If you know me, you probably know that one of the jobs you won’t see on my LinkedIn profile is that of bicycle messenger in NYC. Now I admit that I missed the big money hey-day of the late seventies, when intrepid messengers were clearing $700 a month (or so they claimed) and I was a post-FAX machine rider. That said, you could still get an amazing workout, make some scratch and see New York City in all its grime and glory aboard your beat up messenger bike.
That was, until it got stolen. Which it usually did at some point or another. Which brings me to the point of this post.
I imagine the sting operations that could have happened to the downtown NYC black market for hot bicycles (it was known that you could go to 14th and Ave. A to scout for your stolen ride) had the technology backbone been in place and this nifty locator been around. Kudos to the writers at Urban Daddy for writing up BikeSpike:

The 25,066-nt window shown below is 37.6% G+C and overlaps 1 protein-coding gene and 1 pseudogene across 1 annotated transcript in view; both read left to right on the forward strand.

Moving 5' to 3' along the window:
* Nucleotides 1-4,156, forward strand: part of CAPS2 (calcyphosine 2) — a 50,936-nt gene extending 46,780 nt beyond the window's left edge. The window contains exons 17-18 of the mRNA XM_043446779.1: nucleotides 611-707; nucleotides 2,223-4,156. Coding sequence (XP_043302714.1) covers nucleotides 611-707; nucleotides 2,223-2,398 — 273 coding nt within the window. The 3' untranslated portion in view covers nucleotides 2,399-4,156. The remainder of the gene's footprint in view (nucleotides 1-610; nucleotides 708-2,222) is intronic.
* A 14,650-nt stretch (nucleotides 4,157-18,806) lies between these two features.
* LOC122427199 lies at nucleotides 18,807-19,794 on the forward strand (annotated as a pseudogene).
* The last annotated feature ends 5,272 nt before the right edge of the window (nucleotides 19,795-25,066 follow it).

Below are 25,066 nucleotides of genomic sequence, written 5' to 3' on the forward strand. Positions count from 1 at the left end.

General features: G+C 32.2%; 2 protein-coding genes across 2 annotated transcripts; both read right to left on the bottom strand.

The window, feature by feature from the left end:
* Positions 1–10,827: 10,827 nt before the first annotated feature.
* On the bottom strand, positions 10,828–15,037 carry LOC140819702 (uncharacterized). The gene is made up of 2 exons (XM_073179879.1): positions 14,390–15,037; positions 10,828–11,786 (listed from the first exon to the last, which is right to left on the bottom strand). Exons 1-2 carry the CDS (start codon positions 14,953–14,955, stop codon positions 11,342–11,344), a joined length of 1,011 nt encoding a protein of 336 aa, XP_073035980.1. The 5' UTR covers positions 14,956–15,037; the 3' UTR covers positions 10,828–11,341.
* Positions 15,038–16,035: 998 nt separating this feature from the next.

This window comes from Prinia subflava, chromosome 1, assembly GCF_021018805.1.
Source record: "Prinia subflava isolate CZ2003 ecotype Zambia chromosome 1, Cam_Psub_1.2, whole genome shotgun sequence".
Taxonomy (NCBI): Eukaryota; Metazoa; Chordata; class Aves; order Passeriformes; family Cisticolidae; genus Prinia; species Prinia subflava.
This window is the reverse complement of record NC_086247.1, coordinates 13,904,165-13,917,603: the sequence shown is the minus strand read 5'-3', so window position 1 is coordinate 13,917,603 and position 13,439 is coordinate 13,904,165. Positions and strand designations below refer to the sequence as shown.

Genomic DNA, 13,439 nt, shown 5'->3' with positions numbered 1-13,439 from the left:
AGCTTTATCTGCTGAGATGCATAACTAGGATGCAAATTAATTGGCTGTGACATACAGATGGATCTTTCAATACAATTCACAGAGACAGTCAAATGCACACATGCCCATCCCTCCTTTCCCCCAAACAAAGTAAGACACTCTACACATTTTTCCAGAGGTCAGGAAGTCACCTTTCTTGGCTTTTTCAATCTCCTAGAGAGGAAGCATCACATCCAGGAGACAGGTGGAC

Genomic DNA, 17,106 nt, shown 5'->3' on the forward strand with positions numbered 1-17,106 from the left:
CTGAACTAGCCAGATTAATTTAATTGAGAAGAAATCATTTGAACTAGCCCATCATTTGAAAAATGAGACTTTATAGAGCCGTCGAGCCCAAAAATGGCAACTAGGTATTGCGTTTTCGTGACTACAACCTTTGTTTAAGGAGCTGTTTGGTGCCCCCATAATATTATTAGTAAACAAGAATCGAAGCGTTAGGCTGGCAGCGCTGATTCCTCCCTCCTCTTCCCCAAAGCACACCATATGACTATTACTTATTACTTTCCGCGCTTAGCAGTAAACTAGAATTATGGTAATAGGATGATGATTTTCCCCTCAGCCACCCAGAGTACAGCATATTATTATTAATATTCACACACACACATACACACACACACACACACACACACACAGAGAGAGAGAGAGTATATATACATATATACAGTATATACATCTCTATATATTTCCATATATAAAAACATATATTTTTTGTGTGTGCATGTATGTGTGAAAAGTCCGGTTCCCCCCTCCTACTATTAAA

“Imagine you’ve pulled over for a hamburger somewhere along the Beltline. Maybe a nice glass of iced tea. Then imagine you getting a notification on your phone that your bike is being tampered with. That’s when you run outside and yell, “Hey, rapscallion. That’s mine.” And if you’re too late: it’ll automatically track its whereabouts so you can follow it and alert the authorities.”
After my messenger bike was pinched, (I arrived at the spot where my bike had been locked up to find only the broken U-lock [silly me] in place of where my steel framed Peugot 12 speed used to sit) I started working in the dispatch office at the messenger agency, mainly because I could type (and speak the King’s English with clients) so my daily death-defying adventures were behind me.
I still love to ride and hit Critical Mass whenever my schedule allows.
Be safe out there!